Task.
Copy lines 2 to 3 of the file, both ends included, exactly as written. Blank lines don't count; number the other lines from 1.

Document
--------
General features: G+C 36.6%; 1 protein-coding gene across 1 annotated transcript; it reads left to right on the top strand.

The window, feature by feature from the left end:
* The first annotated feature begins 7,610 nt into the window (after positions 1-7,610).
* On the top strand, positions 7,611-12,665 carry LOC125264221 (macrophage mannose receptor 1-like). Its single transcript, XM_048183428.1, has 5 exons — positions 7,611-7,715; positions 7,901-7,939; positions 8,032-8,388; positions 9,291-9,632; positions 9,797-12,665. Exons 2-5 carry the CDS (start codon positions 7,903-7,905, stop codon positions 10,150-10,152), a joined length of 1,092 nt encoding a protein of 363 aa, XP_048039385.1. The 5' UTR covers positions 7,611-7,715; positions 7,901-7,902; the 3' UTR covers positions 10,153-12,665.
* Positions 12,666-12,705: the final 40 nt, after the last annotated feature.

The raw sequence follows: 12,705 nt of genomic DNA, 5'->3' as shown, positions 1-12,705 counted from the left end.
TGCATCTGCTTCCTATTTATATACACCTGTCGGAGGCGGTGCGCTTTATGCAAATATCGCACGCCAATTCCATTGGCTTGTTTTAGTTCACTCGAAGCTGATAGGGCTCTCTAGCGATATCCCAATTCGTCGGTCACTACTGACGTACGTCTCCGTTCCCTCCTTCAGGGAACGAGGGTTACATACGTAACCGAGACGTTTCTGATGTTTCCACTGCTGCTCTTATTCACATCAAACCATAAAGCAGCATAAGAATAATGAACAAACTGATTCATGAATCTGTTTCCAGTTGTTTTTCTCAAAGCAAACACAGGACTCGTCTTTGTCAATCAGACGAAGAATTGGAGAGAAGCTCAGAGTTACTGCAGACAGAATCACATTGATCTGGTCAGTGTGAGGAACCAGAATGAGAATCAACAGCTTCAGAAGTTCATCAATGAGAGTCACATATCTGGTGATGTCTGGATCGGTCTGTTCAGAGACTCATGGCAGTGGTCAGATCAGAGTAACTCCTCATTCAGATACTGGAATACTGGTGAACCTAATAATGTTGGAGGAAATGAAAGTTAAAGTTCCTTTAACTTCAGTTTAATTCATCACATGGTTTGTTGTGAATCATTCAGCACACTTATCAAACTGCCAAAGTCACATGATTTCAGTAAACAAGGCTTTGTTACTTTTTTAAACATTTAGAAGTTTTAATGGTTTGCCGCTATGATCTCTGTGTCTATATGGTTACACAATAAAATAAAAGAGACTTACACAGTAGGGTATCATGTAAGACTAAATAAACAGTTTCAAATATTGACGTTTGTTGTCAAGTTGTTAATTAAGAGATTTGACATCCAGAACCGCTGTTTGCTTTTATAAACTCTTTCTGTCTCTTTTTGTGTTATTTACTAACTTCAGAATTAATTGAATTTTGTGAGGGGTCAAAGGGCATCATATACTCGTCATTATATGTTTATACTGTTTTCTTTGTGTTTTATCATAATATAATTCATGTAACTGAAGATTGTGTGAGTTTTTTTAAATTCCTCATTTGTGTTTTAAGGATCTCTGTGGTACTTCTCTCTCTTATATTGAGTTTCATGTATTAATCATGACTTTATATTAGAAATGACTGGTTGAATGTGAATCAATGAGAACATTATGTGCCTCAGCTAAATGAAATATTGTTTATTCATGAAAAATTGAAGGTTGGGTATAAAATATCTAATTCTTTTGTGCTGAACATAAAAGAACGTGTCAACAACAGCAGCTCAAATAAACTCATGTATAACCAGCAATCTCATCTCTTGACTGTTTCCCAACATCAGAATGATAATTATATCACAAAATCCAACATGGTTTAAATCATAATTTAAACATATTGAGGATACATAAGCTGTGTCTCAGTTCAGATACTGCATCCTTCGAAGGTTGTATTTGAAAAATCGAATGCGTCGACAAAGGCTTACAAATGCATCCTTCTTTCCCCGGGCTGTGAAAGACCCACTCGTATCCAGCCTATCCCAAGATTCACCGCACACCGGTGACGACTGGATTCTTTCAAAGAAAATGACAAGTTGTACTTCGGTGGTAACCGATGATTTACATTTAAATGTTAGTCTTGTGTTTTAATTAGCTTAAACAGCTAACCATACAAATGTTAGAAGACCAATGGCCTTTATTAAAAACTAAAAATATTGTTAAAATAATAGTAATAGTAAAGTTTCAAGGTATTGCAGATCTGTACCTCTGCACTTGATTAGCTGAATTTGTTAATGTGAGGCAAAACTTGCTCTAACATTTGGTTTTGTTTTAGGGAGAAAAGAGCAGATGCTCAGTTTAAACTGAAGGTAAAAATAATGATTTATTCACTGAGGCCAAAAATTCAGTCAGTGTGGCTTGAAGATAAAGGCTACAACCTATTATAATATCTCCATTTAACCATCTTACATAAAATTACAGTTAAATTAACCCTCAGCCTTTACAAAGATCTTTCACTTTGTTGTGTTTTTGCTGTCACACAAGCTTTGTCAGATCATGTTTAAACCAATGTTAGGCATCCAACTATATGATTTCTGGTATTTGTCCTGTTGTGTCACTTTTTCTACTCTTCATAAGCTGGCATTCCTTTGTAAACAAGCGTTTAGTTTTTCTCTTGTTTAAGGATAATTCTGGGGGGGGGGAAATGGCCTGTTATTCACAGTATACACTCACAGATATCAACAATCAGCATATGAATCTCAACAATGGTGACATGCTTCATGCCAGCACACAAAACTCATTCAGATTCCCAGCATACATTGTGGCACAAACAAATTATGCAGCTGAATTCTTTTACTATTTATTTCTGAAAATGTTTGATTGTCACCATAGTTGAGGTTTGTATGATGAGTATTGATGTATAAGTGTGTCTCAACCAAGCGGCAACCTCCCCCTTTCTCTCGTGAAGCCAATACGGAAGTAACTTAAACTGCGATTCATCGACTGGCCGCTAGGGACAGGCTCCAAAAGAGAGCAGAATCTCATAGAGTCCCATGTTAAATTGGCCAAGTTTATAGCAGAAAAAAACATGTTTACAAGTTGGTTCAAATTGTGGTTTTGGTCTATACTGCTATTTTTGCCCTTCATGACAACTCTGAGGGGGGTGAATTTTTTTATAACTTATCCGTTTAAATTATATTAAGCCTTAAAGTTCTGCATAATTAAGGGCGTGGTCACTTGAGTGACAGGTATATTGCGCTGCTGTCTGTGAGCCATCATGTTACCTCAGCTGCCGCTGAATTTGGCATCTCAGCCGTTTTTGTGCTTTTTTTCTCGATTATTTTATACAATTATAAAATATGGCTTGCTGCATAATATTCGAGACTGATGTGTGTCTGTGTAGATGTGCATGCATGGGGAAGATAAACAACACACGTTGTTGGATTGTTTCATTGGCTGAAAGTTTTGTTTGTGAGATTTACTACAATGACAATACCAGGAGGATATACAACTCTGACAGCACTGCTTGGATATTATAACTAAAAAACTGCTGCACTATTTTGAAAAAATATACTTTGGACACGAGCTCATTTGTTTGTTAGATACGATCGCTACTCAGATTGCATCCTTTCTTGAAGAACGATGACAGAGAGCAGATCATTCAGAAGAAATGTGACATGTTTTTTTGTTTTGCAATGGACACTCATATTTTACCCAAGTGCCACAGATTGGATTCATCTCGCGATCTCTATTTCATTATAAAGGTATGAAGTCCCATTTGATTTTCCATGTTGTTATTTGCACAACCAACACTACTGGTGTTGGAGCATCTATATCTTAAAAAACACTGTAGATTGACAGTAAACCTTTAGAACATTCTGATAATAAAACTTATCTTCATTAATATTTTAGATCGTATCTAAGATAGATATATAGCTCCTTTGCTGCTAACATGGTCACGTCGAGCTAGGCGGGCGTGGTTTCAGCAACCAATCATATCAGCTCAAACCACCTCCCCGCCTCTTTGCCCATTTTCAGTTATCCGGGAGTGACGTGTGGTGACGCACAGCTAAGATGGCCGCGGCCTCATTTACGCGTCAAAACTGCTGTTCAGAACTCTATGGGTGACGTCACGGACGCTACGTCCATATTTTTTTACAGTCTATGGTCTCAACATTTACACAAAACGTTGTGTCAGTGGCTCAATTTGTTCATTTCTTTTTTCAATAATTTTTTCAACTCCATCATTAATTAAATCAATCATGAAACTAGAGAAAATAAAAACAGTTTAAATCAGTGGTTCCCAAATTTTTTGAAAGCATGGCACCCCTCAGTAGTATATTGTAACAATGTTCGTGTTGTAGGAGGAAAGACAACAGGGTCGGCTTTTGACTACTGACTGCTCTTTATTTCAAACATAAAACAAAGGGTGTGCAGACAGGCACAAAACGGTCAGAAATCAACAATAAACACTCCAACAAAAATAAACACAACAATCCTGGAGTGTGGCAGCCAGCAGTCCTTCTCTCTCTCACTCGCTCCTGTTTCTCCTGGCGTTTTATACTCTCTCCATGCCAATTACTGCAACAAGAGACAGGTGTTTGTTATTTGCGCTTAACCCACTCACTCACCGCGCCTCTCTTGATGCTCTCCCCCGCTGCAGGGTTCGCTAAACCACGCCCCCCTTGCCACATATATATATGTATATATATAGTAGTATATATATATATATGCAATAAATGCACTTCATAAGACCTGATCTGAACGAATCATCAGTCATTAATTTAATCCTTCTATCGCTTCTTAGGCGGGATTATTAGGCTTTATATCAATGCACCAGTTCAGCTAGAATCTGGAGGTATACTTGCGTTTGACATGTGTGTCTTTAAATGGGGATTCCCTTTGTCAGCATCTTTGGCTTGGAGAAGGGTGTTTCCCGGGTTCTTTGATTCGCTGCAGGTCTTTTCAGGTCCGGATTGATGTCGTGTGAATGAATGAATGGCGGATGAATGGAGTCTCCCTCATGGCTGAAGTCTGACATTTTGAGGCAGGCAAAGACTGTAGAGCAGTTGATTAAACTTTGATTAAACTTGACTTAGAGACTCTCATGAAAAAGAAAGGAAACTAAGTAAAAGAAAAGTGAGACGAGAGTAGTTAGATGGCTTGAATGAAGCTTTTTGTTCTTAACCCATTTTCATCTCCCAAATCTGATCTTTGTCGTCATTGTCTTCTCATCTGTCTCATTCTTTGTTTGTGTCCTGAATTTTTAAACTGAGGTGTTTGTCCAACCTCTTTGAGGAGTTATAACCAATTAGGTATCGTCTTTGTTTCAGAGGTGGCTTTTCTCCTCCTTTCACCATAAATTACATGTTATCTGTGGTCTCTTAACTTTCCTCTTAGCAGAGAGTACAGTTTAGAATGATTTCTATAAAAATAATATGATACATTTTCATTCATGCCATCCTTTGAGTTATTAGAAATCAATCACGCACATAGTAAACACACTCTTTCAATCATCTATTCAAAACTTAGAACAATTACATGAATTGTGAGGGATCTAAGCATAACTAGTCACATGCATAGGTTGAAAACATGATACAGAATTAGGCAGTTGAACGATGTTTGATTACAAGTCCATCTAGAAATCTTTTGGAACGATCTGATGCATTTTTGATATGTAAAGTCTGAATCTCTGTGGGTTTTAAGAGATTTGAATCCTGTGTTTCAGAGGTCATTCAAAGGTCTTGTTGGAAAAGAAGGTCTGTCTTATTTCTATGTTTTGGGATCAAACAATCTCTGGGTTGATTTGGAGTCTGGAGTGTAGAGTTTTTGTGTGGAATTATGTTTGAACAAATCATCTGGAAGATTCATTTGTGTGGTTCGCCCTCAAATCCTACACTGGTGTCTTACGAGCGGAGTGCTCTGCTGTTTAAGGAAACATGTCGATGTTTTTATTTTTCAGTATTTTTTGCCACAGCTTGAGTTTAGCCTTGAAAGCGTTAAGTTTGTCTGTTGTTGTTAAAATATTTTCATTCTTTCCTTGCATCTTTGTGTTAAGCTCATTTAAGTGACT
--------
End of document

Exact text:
The window, feature by feature from the left end:
* The first annotated feature begins 7,610 nt into the window (after positions 1-7,610).